Stress Fracture Foot Problems
Written By: Chloe Wilson BSc(Hons) Physiotherapy
Reviewed By: FPE Medical Review Board
Stress fracture foot problems develop when there is a small break in one of the foot bones.
They most commonly occur due to repetitive overloading of the foot in sports.
In many cases the actual fracture may be extremely small, the width of a single hair, but they can also be extremely painful.
When treated correctly stress fractures usually heal
quickly, but if they are left untreated they can become a serious problem,
leading to chronic pain and stiffness.
How Do Foot Stress Fractures
Foot stress fractures develop when the foot
is repeatedly over-loaded placing too much force through the foot bones. It is typically the repetitive action of the foot striking the floor that leads to foot stress fractures with activities such as football, tennis, gymnastics and basketball. Runners are also commonly affected.
Stress fractures foot problems usually affect people who have suddenly increased their activity levels, whether it be that they’ve taken up a new sport or have suddenly increased their training levels, be it the intensity, duration or frequency. This causes two problems:
Firstly, the muscles in the foot do not have the strength and endurance needed to cope with the increased activity levels and are unable to provide the support needed to the foot bones. This leads to excessive force going through the bones which can cause a crack in the bone.
Secondly, the bones in our body are continually regenerating. Old bone is reabsorbed and new bone is formed – this is quite normal. When too much force goes through the bones, the new bone growth is unable to keep up with bone reabsorption leading to small cracks in the bone.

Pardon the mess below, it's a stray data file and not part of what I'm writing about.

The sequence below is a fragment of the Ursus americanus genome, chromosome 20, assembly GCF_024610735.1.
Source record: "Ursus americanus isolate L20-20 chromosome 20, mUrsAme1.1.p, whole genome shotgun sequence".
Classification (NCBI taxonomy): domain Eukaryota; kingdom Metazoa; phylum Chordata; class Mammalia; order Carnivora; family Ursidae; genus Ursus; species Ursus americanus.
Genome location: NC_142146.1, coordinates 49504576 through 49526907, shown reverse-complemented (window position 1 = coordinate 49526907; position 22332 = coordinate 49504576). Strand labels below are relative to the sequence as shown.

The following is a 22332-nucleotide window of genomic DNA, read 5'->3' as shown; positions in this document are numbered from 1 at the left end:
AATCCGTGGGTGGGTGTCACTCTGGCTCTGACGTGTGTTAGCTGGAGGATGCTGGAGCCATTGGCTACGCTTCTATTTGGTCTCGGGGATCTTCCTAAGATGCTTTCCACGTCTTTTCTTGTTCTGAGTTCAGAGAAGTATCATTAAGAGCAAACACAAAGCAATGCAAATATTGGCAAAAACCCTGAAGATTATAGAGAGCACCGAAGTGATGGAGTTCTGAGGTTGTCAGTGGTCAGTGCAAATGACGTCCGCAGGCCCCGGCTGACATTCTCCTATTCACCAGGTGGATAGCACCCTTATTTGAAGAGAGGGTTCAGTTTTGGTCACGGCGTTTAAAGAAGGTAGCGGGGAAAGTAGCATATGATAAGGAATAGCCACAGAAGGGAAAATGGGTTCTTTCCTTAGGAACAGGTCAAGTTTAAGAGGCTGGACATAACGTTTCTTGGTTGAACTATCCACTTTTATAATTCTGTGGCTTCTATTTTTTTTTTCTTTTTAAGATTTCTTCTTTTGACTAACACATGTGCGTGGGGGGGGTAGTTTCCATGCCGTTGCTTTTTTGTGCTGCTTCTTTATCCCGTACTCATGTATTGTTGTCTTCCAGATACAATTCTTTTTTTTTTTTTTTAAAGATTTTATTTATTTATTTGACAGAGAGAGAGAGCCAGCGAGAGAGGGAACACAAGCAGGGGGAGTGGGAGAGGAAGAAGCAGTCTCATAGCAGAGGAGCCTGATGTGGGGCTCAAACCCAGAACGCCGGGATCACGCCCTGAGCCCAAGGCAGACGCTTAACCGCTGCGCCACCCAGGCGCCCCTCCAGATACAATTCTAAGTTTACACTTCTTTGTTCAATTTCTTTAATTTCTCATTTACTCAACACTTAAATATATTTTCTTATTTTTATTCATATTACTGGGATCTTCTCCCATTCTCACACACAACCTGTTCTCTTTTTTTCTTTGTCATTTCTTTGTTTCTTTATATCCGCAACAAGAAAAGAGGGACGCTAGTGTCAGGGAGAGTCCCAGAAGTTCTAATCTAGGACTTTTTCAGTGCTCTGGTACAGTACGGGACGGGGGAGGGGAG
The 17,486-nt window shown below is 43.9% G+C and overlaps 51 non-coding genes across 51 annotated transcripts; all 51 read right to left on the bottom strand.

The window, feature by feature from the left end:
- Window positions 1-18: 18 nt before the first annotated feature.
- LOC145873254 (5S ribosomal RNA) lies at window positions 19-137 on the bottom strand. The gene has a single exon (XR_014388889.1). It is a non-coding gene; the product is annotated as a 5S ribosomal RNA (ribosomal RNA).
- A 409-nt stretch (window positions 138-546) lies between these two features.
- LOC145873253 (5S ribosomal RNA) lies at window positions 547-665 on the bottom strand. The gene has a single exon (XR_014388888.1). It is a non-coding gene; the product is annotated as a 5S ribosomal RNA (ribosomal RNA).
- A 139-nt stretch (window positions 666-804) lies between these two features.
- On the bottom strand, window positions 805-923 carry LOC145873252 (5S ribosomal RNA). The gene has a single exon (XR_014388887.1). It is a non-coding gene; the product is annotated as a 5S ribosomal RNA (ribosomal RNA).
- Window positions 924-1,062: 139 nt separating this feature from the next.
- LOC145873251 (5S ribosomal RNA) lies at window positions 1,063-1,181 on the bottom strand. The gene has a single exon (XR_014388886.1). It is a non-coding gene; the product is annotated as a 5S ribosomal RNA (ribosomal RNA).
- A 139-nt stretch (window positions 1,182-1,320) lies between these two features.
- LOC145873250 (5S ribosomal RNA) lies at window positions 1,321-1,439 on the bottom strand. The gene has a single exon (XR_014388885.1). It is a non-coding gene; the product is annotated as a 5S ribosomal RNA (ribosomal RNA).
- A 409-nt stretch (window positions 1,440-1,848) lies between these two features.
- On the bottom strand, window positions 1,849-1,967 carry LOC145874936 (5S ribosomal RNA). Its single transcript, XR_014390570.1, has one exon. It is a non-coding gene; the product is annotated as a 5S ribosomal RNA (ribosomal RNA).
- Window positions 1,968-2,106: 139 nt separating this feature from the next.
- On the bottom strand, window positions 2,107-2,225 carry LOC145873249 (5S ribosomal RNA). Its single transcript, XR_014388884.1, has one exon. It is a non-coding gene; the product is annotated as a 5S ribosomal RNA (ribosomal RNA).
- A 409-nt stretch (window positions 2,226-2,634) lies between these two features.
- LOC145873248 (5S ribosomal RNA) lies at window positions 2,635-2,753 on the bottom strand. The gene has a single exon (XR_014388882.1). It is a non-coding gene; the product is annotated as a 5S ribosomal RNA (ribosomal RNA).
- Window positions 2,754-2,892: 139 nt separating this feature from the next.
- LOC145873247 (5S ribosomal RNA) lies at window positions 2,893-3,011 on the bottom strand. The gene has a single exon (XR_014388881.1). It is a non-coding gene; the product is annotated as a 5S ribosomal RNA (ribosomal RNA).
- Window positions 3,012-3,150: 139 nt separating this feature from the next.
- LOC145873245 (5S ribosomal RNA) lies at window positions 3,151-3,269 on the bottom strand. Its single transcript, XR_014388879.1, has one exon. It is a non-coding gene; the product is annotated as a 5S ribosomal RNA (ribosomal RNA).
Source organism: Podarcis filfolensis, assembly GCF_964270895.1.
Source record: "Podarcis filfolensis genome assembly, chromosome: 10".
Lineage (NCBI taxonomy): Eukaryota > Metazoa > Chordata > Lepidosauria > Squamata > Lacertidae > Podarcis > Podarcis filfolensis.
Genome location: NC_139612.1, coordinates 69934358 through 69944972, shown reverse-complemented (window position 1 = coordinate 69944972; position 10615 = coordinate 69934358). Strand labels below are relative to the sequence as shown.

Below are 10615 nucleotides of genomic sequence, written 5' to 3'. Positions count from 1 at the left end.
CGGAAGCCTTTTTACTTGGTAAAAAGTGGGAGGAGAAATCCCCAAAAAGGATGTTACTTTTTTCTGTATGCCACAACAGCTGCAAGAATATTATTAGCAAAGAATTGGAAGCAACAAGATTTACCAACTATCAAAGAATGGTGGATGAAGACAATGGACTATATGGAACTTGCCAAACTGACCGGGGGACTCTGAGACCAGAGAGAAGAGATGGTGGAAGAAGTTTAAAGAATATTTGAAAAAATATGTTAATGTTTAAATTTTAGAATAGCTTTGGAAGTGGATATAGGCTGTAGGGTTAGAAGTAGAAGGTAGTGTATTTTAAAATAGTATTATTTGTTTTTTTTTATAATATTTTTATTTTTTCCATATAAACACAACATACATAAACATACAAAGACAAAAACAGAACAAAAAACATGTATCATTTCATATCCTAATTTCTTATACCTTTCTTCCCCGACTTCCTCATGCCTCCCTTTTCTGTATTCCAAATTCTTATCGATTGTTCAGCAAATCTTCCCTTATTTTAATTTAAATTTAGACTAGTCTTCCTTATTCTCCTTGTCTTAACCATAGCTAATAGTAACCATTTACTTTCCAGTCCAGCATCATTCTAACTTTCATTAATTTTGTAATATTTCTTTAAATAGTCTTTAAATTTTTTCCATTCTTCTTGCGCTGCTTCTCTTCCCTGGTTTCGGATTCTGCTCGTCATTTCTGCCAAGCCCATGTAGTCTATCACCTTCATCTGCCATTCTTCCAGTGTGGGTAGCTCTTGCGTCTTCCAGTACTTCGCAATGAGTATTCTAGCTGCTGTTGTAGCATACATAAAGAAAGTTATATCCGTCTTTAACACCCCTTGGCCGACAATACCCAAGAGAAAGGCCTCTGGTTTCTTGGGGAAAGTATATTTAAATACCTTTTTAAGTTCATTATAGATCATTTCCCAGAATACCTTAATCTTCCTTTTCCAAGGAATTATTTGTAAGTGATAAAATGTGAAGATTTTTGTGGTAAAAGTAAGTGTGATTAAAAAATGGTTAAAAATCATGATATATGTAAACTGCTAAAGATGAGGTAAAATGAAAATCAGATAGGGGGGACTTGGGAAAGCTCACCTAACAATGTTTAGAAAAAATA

What Causes Foot Stress Fractures?
As we have already seen, stress fracture foot problems typically affect athletes, particularly if the have recently increased training levels or taken up a new sport. There are also other factors that increase the risk of stress fractures foot problems:
- Gender: foot stress fractures more commonly affect women.
This is thought to be due to reduced oestrogen levels which can weaken the
bones, especially in those with an irregular menstrual cycle
- Age: Adolescents are often affected by foot stress fracture problems as their bones are still growing and therefore aren’t
- Abnormal Foot Biomechanics: Incorrect foot positions such as reduced foot arch height can place more force through certain foot bones increasing the risk of stress fracture foot problems
- Previous Stress Fractures: More than half of all stress fracture foot sufferers will have had at least one previous fracture
- Poor Footwear: Shoes that are too stiff or lack support increase the risk of bone damage
- Changing Training Surface: Suddenly switching the surface you regularly train on e.g. from grass to concrete can increase the risk of stress fracture foot problems occurring
- Osteoporosis: This reduces bone strength and density increasing the risk of fracture
Where Do Stress Fractures Occur?
Stress fractures of the foot typically affect the metatarsals, calcaneus (heel), navicular and fibula (outer shin). To find out more, visit the foot bones anatomy section.
The most common type is a metatarsal stress fracture, also known as a March Fracture because they commonly occur in soldiers and hikers.
Stress Fracture Foot Symptoms
The most common symptoms of a stress fracture of the foot are:
- Pain: A stress fracture foot problem usually starts off with mild pain and gradually gets worse. The pain tends to come on during exercise and eases off with rest. As things progress, pain tends to come on quicker and lasts longer until it affects everyday activities like walking and standing to the point where there is little respite from the pain
- Swelling: There may be some swelling around the area of the fracture which gets worse with activity and improves with rest
- Tenderness: It might be tender to touch the area of the stress fracture
How Do You Detect A Stress Fracture?
fracture foot problems can be diagnosed by your doctor. By talking about you activity levels, work and any medications you are on, as well as carrying out a physical examination, your doctor will be able to identify a stress fracture of the foot.